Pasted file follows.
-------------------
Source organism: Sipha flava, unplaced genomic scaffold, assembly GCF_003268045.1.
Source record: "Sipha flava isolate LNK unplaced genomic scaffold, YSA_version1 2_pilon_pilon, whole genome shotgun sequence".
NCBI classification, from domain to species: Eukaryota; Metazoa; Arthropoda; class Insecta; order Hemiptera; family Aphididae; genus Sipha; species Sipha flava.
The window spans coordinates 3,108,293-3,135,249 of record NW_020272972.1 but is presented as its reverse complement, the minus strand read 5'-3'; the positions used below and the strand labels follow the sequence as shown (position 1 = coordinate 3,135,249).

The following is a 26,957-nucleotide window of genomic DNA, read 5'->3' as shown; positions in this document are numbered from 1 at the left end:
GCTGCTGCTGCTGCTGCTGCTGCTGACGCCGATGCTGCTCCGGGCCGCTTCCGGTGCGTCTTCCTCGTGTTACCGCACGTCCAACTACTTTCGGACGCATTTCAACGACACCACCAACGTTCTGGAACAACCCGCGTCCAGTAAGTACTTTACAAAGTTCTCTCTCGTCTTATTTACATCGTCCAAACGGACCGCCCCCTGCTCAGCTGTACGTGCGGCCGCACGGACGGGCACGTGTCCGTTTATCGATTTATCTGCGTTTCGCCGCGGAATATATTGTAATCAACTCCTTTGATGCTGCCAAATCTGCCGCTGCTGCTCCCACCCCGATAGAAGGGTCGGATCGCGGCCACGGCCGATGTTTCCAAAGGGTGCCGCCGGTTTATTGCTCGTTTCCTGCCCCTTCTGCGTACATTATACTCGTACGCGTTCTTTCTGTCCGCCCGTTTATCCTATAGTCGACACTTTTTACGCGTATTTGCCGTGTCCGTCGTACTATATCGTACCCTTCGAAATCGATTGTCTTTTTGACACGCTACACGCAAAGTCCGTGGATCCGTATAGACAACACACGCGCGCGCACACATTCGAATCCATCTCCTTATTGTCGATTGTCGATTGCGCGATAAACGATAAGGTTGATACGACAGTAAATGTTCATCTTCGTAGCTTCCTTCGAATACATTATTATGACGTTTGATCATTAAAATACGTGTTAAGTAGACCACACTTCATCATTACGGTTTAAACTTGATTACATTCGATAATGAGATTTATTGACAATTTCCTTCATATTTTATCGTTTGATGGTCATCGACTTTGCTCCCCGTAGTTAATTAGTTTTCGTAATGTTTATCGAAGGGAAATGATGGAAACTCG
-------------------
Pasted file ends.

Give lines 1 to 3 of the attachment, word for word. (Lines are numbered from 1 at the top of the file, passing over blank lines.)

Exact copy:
Source organism: Sipha flava, unplaced genomic scaffold, assembly GCF_003268045.1.
Source record: "Sipha flava isolate LNK unplaced genomic scaffold, YSA_version1 2_pilon_pilon, whole genome shotgun sequence".
NCBI classification, from domain to species: Eukaryota; Metazoa; Arthropoda; class Insecta; order Hemiptera; family Aphididae; genus Sipha; species Sipha flava.